ST. JOHNS COUNTY, Fla. -- Two groups are interested in bringing more charter schools to St. Johns County.
The groups made presentations to the school board Tuesday.
Some parents were at the meeting, curious about what new charter schools could offer their children.
Melissa Nelson was one of them. She has two children at Nease High School.
"As a parent, you always want to know what's out there," Nelson explained. "Is there something better? Is there something I should be aware of?"
"I have been very satisfied with St. Johns County, but I'm always interested in learning more," Nelson said.
Six of the county's schools -- or 18 percent -- are charter schools.
However, St. Johns County School Superintendent Dr. Joseph Joyner says the proposed schools are different from the charters already in place -- in size and in scope.
Kids Community College, mostly based in Tampa, proposes a charter for about 300 students.
Somerset Academy of St. Johns -- under Academica, LLC in Miami -- is asking to create two much larger schools. Joyner said it's proposing a 900 student K-8 school and an 800 student high school.
Joyner said the St. Johns County School District stands to lose $12.8 million and more than 200 teachers if the charter schools are approved.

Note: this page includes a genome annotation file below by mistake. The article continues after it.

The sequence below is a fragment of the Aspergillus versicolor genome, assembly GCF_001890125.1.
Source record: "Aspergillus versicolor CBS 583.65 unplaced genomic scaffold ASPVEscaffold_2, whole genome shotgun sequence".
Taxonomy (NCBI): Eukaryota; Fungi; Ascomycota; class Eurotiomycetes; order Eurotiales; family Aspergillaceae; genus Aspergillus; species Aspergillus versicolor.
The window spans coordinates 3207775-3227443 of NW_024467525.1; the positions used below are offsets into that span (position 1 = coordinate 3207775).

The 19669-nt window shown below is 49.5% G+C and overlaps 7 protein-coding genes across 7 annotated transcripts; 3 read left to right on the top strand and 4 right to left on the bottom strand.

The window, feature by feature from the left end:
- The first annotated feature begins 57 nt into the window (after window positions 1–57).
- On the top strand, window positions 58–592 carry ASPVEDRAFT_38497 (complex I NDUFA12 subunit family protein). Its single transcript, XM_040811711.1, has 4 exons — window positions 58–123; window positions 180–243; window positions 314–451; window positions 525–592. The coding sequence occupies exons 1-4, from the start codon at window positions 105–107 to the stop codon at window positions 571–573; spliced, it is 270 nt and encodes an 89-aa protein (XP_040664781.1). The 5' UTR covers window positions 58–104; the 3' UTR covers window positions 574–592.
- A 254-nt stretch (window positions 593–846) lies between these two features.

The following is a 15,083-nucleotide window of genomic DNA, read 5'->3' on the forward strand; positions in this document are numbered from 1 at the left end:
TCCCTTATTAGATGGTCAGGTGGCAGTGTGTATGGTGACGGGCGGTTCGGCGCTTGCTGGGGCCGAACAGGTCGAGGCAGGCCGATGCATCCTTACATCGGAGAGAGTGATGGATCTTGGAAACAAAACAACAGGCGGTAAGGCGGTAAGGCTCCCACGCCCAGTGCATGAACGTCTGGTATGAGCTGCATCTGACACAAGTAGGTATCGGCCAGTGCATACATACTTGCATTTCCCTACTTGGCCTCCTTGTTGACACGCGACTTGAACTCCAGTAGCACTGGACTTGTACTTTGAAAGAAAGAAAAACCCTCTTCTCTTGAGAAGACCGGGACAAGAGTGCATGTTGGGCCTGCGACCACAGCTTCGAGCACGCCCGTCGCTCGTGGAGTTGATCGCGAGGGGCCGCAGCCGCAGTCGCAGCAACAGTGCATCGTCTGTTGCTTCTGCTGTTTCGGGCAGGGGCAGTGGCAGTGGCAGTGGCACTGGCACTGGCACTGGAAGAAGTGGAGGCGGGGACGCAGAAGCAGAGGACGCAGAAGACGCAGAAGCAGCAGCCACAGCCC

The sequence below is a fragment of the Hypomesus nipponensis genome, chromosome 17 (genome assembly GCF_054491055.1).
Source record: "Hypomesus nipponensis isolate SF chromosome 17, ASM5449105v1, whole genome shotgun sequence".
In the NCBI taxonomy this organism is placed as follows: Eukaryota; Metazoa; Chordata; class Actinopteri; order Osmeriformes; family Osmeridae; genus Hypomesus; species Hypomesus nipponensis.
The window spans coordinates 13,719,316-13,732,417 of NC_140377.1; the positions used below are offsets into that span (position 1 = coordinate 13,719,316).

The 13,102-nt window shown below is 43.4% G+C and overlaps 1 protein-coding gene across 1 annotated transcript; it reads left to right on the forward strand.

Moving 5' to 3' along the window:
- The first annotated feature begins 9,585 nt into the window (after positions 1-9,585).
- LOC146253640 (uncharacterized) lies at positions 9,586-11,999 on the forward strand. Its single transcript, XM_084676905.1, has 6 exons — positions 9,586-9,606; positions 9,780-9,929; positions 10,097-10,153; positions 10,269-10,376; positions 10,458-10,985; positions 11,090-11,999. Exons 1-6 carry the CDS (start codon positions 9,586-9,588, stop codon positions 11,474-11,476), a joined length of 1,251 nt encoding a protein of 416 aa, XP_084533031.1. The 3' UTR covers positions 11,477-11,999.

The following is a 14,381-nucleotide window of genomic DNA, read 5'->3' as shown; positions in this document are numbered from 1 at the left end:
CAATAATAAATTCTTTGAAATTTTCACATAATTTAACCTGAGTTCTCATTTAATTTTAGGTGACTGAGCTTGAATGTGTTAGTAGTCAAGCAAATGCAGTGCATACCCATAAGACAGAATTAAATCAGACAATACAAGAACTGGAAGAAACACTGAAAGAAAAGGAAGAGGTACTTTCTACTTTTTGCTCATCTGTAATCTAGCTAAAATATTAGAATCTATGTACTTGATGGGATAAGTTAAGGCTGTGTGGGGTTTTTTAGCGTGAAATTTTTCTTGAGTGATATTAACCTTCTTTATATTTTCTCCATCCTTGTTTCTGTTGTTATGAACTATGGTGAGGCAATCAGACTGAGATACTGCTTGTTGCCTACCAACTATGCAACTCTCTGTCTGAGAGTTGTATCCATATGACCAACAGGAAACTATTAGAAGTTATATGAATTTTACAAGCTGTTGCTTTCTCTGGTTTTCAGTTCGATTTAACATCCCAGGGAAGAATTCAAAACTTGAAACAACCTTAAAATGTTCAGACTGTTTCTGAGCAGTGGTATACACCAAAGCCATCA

Public money can pay for charter schools.
"When you lose that many teachers, you'll lose 6-7 teachers per school and so that impacts the offering we have available at our high schools, middle schools or elementary schools," Joyner explained.
Joyner also pointed out that "Somerset employs a profit-making management group. That's unique to St. Johns County."
Some school board members asked the groups why they want to come to help St. Johns County when the district has had the state's highest FCAT numbers for the last 4 years.
Kids Community College representatives said some residents asked them to have a school in St. Johns County.
Representatives for Somerset said they want to provide parents more choices.
After the presentation, Nelson said she feels St. Johns County is offering her children everything the groups are proposing.
She noted the groups' representatives "said they'd have schools in the county close by. Well, there are 3 high schools within 12 miles of me. They said I could sit in the principal's office and ask questions. I can do that now. They said 'individual learning paths.' My children get that."
If Nelson had to choose today to send her children to a charter school or to keep them in public school, she laughed and said, "Oh, my kids are staying at Nease! I wouldn't even considering moving them right now. The presentation didn't offer me anything my kids aren't already getting."
The final decision is up to the St. Johns County School Board. The board is expected to make the decision in September.
First Coast News